Kering names new diversity & inclusion chief

Kering names Kalpana Bagamane Denzel new diversity & inclusion chief
Kalpana Bagamane Denzel joins Kering several months after its Gucci brand was caught up in a blackface scandal.
// Kering names Kalpana Bagamane Denzel as its new new chief diversity, inclusion and talent officer
// Announcement follows Kering-owned Gucci appointing Renée E Tirado as global head of diversity, equity & inclusion
// Luxury retailers have made a flurry of senior hires to improve their diversity credentials after a string of controversies

Kering has appointed Kalpana Bagamane Denzel as its new chief diversity, inclusion and talent officer as part of a pledge to promote diversity between now and 2025.

Bagamane Denzel, a US citizen, has 25 years of international managerial experience, including a stint with Procter & Gamble.

Her most recent role saw her in charge of diversity and inclusion at recruitment agency Russel Reynolds Associates.

Describing her responsbilities, Kering said that “working with the Houses and global group functions, Kalpana will align and execute Kering’s global diversity and inclusion mission and strategy.


“This will include identifying and prioritising initiatives to help create an environment that embraces and encourages diversity.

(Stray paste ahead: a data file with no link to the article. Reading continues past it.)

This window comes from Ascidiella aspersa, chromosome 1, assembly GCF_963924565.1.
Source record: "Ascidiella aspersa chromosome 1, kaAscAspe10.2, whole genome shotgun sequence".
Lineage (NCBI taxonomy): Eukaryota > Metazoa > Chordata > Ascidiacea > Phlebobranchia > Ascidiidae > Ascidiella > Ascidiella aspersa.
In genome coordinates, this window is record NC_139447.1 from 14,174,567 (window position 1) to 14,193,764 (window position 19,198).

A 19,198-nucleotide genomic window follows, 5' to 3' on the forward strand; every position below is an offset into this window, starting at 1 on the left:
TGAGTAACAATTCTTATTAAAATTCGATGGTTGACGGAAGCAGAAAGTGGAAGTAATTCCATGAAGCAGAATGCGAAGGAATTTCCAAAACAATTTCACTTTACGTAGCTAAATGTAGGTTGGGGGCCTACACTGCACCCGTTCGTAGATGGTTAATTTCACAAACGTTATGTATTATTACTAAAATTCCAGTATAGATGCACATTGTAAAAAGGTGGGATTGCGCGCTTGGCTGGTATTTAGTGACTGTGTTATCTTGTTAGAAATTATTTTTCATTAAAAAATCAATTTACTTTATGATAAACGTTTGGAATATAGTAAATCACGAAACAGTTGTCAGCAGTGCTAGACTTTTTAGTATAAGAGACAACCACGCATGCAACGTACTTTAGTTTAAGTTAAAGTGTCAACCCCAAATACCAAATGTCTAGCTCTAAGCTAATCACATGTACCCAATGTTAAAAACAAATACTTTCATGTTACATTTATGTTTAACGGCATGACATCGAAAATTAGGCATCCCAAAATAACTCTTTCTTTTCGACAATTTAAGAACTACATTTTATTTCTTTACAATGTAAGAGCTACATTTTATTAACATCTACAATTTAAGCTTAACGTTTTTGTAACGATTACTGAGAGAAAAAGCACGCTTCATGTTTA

“Kalpana will also take the lead on developing a talent strategy where diversity and inclusion will be at the core of attracting, recruiting, developing and retaining talent.”

Bagamane Denzel will report Kering chief people officer Béatrice Lazat.

The news comes shortly after Gucci, which is owned by Kering, hired Renée E Tirado to take on the role of global head of diversity, equity and inclusion as part of its own efforts to address a fallout of a racism row earlier this year.

In February, Gucci was criticised for selling a balaclava-style turtlenck jumper that featured a mouth slit outlined by cartoonish red lips, which some felt evoked racist blackface imagery.

Gucci also invested $10 million (£7.63 million) into a new programme in March which aimed to encourage diversity and inclusion within the company after being embroiled in a blackface scandal.

Other luxury retailers have also attempted to demonstrate their diversity values through new campaigns or senior appointments.

In February, Prada formed a diversity council, headed by director Ava DuVernay and artist and activist Theaster Gates, after its use of blackface imagery in its Pradamalia range was met with controversy.

Meanwhile, Fiona Pargeter was appointed as global head of diversity and inclusion at Chanel.

Kering said it was only luxury group appearing in the first ranking of the 100 best-performing businesses listed in the European diversity and gender index created, which was created by the European Women on Boards and Ethics & Boards organisations.

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